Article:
Brown publicly praised Sweed's improvement at the end of spring drills, while another coach privately said the RS-sophomore would make a circus catch on one play and then drop a ball that him on the numbers. The Horns need Sweed to emerge as a consistent downfield threat and to use that 6-5 frame to go up and make the grab. While coaches conceded they fudged a little when listing former WR Roy Williams at 6-5, Sweed is a true 6-5 and will have a size advantage over virtually every DB he faces this season. Now, he is poised for the breakout season that many expected of him last year.
Coaches forced the issue with him during the Orange-White Game when TE David Thomas saw little action ("We already know what he can do", Brown said) while the jury is still out on Sweed, despite the fact that he started seven games in '04 (263 yards on 23 receptions). During the opening series of the spring game, three of the first six plays were throws to Sweed. He caught two of them, including 33-yarder on a streak route. He later laid out his body on a nine-yard reception to successfully complete the game's only fourth-down conversion, setting up the game's only touchdown. Following the game, Sweed said the night was indicative of his newfound focus and attitude, vowing to train hard this summer during voluntary workouts.
Backups Brian Carter (three starts in 2004) and Myron Hardy also improved this spring, Brown said, but he notes that this will be Sweed's third year in the system. It's time for him to be a playmaker.
For my money, the most wide-open battle for playing time this August is not at TB (I think the beefed-up RB Selvin Young was the heir apparent all along) but at flanker. Nate Jones is penciled in atop the depth chart, but keep your eraser handy. Jordan Shipley will push Jones for the starting job, and one UT coach said Shipley was well on his way to starting last season before he tore the ACL in his left knee.
Jones played in 11 games as a true freshman, starting five of them, but had a rather pedestrian season. He finished with 73 yards on just seven catches but has shown a knack (at least in high school) for getting separation from a DB just as the ball arrives. One would need a U-Haul, however, to tote Shipley's press clippings from his prep star days as a Burnet Bulldog. His 264 career catches for 5,424 yards is not only a state record, it also ranks No. 2 all-time nationally. So does his 73 career touchdowns.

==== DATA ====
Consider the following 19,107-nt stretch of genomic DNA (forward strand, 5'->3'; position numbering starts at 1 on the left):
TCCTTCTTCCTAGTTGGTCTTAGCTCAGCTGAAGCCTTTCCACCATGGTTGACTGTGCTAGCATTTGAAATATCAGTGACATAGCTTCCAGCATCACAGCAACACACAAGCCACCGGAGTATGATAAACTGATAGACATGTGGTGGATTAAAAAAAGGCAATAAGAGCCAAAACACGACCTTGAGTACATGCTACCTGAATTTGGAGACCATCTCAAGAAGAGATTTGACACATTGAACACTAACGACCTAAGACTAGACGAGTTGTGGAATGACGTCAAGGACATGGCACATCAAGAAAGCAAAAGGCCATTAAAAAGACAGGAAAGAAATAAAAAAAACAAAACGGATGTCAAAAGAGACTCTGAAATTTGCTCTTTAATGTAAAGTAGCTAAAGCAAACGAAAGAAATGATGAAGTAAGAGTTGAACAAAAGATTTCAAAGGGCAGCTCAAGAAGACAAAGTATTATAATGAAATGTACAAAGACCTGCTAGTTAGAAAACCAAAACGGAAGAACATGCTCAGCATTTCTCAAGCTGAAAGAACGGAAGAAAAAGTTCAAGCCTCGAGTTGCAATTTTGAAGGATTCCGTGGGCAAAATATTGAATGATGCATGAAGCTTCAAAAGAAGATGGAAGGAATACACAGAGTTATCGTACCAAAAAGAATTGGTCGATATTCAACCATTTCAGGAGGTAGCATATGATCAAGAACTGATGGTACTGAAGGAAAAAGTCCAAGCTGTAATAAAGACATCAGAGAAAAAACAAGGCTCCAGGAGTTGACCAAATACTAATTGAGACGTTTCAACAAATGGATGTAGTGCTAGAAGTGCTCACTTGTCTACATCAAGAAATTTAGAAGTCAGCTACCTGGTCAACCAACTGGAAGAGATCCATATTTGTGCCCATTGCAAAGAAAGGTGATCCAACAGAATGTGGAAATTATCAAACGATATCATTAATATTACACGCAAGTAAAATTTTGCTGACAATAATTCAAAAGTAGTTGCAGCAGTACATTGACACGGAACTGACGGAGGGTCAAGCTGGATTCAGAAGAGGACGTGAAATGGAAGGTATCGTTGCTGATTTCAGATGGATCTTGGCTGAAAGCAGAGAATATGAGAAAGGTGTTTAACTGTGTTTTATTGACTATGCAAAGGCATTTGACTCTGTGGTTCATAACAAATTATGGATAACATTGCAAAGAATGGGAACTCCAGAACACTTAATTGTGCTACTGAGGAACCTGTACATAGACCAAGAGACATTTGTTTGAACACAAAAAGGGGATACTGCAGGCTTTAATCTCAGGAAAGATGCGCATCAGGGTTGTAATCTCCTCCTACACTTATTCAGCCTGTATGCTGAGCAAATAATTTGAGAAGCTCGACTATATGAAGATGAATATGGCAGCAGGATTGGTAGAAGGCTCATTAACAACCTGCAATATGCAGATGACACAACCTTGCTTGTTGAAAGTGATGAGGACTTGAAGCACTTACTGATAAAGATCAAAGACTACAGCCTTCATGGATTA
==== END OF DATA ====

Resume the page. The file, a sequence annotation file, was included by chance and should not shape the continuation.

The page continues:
Shipley wore a knee brace strictly as a precaution during spring drills (he told me he didn't think he needed it, that it got in the way but that he was going to do exactly as the training staff directed him). These days, the general consensus is that Shipley is nearly at full-throttle. He understands that his knee won't be fully tested until he is in full pads and then tries to "stop on a dime" and juke DBs like he did prior to the injury.
"I trust (the knee) enough to do what I'm doing on it," Shipley said. "It's just the game situation is a little bit different."
Those game situations will almost certainly involve two-time All-Stater Quan Cosby. The 2001 recruit spent the past three years in the Anaheim Angels farm system and Brown says he is just as fast as RB Ramonce Taylor. (Both have reportedly clocked at just under 4.3). Cosby completed his contractual obligations with the Angels minor league baseball organization in June and has worked out with the Horns this summer. As we reported in last week's Inside Scoop, Brown said that Cosby will "probably be able to return kicks and punts and hopefully will be a factor in the receiving corps. But that's something we won't know for two weeks, to see how fast he's come on. It's really been a benefit for him to have quit baseball and to have been there all summer."
Even though future Longhorn RB Jamaal Charles was named the Offensive MVP at Tuesday's Texas High School Coaches Association All-Star Game in San Antonio, teammate and WR Jermichael Finley put on a clinic with 100 yards on five grabs. Most of Finley's damage was down in the first half, including a 27-yard TD reception in double coverage. The former first-team 3A all-stater did not have a single drop and, at 6-5, 220 pounds, has already drawn comparisons to Randy Moss (in the best sense of the word).
Can we reasonably expect the receivers to step up and make this offense fly?
They have to, Brown said.